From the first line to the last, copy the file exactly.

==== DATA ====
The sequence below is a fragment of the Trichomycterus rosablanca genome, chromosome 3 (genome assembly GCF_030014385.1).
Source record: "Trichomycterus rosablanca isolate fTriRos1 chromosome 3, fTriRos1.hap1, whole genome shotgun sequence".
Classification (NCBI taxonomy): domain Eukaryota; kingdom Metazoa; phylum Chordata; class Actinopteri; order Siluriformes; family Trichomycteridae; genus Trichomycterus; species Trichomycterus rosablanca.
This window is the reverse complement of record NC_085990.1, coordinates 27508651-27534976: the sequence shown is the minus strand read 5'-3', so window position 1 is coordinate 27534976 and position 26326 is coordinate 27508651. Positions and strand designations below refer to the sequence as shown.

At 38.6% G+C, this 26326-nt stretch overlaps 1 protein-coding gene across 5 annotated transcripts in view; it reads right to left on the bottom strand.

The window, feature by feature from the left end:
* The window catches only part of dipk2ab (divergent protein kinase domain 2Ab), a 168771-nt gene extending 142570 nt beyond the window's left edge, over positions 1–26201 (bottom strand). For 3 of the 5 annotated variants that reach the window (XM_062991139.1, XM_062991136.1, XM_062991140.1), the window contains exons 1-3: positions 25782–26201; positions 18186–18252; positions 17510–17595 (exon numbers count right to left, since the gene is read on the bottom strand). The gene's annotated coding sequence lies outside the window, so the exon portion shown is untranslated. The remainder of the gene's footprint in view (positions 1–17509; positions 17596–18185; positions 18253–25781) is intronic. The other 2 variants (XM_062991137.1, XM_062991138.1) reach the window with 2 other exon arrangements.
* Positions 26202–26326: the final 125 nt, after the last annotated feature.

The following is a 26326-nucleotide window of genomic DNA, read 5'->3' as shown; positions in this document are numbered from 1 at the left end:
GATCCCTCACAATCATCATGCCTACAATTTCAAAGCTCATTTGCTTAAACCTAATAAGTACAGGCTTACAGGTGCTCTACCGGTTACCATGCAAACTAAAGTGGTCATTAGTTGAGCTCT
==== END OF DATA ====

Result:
The sequence below is a fragment of the Trichomycterus rosablanca genome, chromosome 3 (genome assembly GCF_030014385.1).
Source record: "Trichomycterus rosablanca isolate fTriRos1 chromosome 3, fTriRos1.hap1, whole genome shotgun sequence".
Classification (NCBI taxonomy): domain Eukaryota; kingdom Metazoa; phylum Chordata; class Actinopteri; order Siluriformes; family Trichomycteridae; genus Trichomycterus; species Trichomycterus rosablanca.
This window is the reverse complement of record NC_085990.1, coordinates 27508651-27534976: the sequence shown is the minus strand read 5'-3', so window position 1 is coordinate 27534976 and position 26326 is coordinate 27508651. Positions and strand designations below refer to the sequence as shown.

At 38.6% G+C, this 26326-nt stretch overlaps 1 protein-coding gene across 5 annotated transcripts in view; it reads right to left on the bottom strand.

The window, feature by feature from the left end:
* The window catches only part of dipk2ab (divergent protein kinase domain 2Ab), a 168771-nt gene extending 142570 nt beyond the window's left edge, over positions 1–26201 (bottom strand). For 3 of the 5 annotated variants that reach the window (XM_062991139.1, XM_062991136.1, XM_062991140.1), the window contains exons 1-3: positions 25782–26201; positions 18186–18252; positions 17510–17595 (exon numbers count right to left, since the gene is read on the bottom strand). The gene's annotated coding sequence lies outside the window, so the exon portion shown is untranslated. The remainder of the gene's footprint in view (positions 1–17509; positions 17596–18185; positions 18253–25781) is intronic. The other 2 variants (XM_062991137.1, XM_062991138.1) reach the window with 2 other exon arrangements.
* Positions 26202–26326: the final 125 nt, after the last annotated feature.

The following is a 26326-nucleotide window of genomic DNA, read 5'->3' as shown; positions in this document are numbered from 1 at the left end:
GATCCCTCACAATCATCATGCCTACAATTTCAAAGCTCATTTGCTTAAACCTAATAAGTACAGGCTTACAGGTGCTCTACCGGTTACCATGCAAACTAAAGTGGTCATTAGTTGAGCTCT